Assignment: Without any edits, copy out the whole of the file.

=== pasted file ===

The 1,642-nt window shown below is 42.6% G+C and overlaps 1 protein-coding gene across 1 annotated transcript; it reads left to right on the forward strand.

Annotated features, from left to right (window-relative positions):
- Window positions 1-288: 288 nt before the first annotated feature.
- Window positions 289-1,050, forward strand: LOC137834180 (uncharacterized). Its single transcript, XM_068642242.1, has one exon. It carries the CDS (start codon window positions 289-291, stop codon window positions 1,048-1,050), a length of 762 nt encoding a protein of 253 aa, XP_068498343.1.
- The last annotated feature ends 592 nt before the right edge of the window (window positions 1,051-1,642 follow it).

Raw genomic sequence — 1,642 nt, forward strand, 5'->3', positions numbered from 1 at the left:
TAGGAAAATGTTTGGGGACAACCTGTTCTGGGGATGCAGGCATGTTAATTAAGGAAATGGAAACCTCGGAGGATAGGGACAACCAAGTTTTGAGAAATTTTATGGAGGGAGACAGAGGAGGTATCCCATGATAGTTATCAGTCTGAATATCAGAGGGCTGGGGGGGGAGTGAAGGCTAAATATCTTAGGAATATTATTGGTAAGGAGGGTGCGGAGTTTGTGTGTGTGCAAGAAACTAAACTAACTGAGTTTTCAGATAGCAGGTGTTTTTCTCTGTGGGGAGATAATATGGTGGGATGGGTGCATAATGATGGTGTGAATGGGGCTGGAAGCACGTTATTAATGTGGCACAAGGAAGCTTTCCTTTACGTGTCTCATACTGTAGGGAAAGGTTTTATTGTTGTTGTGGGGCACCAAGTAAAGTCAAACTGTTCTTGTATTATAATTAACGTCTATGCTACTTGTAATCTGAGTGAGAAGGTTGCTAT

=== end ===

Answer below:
The 1,642-nt window shown below is 42.6% G+C and overlaps 1 protein-coding gene across 1 annotated transcript; it reads left to right on the forward strand.

Annotated features, from left to right (window-relative positions):
- Window positions 1-288: 288 nt before the first annotated feature.
- Window positions 289-1,050, forward strand: LOC137834180 (uncharacterized). Its single transcript, XM_068642242.1, has one exon. It carries the CDS (start codon window positions 289-291, stop codon window positions 1,048-1,050), a length of 762 nt encoding a protein of 253 aa, XP_068498343.1.
- The last annotated feature ends 592 nt before the right edge of the window (window positions 1,051-1,642 follow it).

Raw genomic sequence — 1,642 nt, forward strand, 5'->3', positions numbered from 1 at the left:
TAGGAAAATGTTTGGGGACAACCTGTTCTGGGGATGCAGGCATGTTAATTAAGGAAATGGAAACCTCGGAGGATAGGGACAACCAAGTTTTGAGAAATTTTATGGAGGGAGACAGAGGAGGTATCCCATGATAGTTATCAGTCTGAATATCAGAGGGCTGGGGGGGGAGTGAAGGCTAAATATCTTAGGAATATTATTGGTAAGGAGGGTGCGGAGTTTGTGTGTGTGCAAGAAACTAAACTAACTGAGTTTTCAGATAGCAGGTGTTTTTCTCTGTGGGGAGATAATATGGTGGGATGGGTGCATAATGATGGTGTGAATGGGGCTGGAAGCACGTTATTAATGTGGCACAAGGAAGCTTTCCTTTACGTGTCTCATACTGTAGGGAAAGGTTTTATTGTTGTTGTGGGGCACCAAGTAAAGTCAAACTGTTCTTGTATTATAATTAACGTCTATGCTACTTGTAATCTGAGTGAGAAGGTTGCTAT